Female Genital Mutilation or Cutting refers to the ritual of cutting or removing some or all of a female’s external genitalia for non-medical reasons. It is usually carried out before puberty and sometimes as young as 12 - 24 months. The origins of the practice include a mix of cultural, religious and social factors within families and communities. However, the majority of the beliefs are based on myths and misinformation. The practice predates the organised religions we know today (it’s over 5,000 years old). Fundamentally, the practice is about controlling women.
Last December, a jury of eight men and four women found a married couple guilty of allowing the practice on their young daughter, aged two years. It was the first trial and conviction for Female Genital Mutilation (FGM) in Ireland since it became illegal in 2012.
Today, on January 27th, the married couple were sentenced. Judge Elma Sheahan sentenced the child’s father to five and a half years imprisonment and her mother to four years and nine months imprisonment.
Based on 2016 data collected by Ireland’s Central Statistics Office, an estimated 5,790 women and girls living in Ireland had undergone FGM. We also know that as many as 1,632 girls living in Ireland are estimated to be at high risk.
Since the passing of the Criminal Justice (Female Genital Mutilation Act) 2012, little further progress has been made on the issue of preventing FGM and supporting survivors, to follow through on the legislation and prioritise practical actions to support the elimination of FGM .
The Nairobi Summit, which took place in November 2019, was a high level international intergovernmental conference which sets out commitments to the empowerment of women and girls. On behalf of the Irish Government, Minister Katherine Zappone committed ‘to fostering collaboration between networks, to inform and train Garda members, to develop and implement education and public awareness campaigns among all health professionals and communities affected by female genital mutilation (FGM) and to provide training to increase the knowledge and competence of healthcare providers.’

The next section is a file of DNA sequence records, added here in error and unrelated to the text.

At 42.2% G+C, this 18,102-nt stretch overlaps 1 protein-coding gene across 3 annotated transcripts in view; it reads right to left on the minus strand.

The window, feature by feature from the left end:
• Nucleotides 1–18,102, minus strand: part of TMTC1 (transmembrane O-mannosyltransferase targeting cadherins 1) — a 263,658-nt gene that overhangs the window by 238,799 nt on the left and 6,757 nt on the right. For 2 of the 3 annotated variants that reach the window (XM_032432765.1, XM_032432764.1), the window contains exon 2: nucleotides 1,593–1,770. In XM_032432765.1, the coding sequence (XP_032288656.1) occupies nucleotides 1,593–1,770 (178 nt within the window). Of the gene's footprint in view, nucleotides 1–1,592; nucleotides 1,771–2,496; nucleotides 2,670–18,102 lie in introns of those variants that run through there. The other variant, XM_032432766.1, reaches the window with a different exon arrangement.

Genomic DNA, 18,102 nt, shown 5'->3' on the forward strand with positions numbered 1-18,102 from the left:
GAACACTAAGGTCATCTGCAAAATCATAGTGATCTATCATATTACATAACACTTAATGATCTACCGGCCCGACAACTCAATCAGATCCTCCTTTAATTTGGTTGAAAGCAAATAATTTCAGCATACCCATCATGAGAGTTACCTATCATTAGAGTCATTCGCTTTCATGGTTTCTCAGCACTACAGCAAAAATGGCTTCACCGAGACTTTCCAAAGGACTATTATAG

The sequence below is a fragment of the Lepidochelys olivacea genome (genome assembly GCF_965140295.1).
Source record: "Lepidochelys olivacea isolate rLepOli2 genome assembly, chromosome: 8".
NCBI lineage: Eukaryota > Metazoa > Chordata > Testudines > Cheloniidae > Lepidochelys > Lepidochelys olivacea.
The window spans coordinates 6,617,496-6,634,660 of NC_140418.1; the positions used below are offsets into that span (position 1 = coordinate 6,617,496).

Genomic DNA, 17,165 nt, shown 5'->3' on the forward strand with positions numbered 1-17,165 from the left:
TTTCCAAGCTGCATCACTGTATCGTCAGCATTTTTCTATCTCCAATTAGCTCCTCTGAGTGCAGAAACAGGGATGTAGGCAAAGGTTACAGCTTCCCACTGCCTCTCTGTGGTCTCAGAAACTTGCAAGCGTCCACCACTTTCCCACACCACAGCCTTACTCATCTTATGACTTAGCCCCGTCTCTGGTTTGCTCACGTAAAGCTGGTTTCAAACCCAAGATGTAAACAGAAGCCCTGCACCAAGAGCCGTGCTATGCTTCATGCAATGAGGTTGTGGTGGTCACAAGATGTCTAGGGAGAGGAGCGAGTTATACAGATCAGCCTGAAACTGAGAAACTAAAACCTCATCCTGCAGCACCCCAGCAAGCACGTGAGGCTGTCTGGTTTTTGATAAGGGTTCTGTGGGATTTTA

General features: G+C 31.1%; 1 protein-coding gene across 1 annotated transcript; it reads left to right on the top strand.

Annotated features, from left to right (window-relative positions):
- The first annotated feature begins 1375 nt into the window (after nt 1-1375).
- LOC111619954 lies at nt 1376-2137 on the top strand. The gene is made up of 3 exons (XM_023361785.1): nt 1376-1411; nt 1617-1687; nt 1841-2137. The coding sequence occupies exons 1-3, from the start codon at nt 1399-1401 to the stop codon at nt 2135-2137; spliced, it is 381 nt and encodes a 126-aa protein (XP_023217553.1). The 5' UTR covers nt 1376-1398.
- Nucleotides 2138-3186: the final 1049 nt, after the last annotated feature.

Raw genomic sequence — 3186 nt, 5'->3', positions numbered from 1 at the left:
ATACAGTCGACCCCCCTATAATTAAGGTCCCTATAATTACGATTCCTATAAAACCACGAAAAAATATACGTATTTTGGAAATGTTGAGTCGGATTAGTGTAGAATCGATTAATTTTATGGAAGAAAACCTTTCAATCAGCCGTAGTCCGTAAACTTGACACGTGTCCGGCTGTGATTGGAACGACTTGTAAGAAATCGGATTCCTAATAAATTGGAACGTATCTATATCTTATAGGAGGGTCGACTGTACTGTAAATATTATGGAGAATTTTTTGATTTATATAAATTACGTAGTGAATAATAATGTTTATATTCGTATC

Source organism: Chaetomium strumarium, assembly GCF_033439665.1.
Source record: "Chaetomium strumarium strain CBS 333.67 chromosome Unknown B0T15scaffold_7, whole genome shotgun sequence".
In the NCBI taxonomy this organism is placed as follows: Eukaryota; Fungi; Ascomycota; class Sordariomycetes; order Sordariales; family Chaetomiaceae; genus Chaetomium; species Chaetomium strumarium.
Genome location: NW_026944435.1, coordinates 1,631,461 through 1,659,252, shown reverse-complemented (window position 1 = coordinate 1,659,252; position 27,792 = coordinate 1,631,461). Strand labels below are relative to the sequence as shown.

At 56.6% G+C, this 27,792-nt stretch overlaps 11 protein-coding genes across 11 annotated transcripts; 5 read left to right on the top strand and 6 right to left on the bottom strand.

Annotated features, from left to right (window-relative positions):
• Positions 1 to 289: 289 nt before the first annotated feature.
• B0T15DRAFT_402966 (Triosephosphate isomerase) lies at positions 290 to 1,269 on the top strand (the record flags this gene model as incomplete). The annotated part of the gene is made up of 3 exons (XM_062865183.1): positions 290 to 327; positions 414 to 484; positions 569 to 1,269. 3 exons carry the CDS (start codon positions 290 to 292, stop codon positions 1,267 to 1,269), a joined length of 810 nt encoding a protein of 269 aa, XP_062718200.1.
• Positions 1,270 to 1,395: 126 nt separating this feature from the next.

These were very welcome and much needed public commitments. We now urge the incoming Government to follow through on these commitments, as a matter of urgency.
FGM is a global issue and in Europe alone nearly 350,000 girls are at risk. While essential, legislation banning FGM cannot alone end the practice. To protect girls, we also need investment, including engagement with communities. The other major issue we encounter is a requirement to provide training for frontline professionals.
Based on our collective expertise and experience, we are advocating for the implementation of a national action plan on FGM, to be developed by a coordinated interagency working group comprising of relevant government departments and state agencies together with civil society and representatives from the affected communities. This would align and follow through on the commitments made by Minister Zappone in Nairobi last November.
When we talk about FGM, we must remember that victims of the practice are among the most vulnerable people in our society - they are children, women and very often they are migrants. The hidden nature of FGM, the fact that it involves women and girls’ private body parts makes it very hard to detect. There remains much stigma associated with FGM, thus compounding the vulnerability of those most at risk.
Organisations working to the fore on FGM in Ireland note how the majority of victims or those at risk are from migrant communities. This poses additional challenges in the identification of victims and in offering support due to the marginalisation of migrant women and children and the barriers they face in accessing supports.
Sadly, our state has a dark history of confining and stigmatising women and girls. We must prevent history from repeating itself. We must ensure that government prioritises the needs of our most vulnerable with care and compassion.
We are asking for a commitment from the incoming Government to the women and girls who have survived this human rights abuse and to those who are still at risk and vulnerable. Putting a National Action Plan in place would signal decisive action to fight FGM and send a message that violence against women and girls will not be tolerated by Ireland, and that we stand with the communities affected.
Siobhán McGee is CEO of ActionAid Ireland. Salome Mbugua is Head of Operations at AkiDwA. Both are members of the National Steering Committee on FGM a coalition of NGOs and partners committed to ending the practice in Ireland.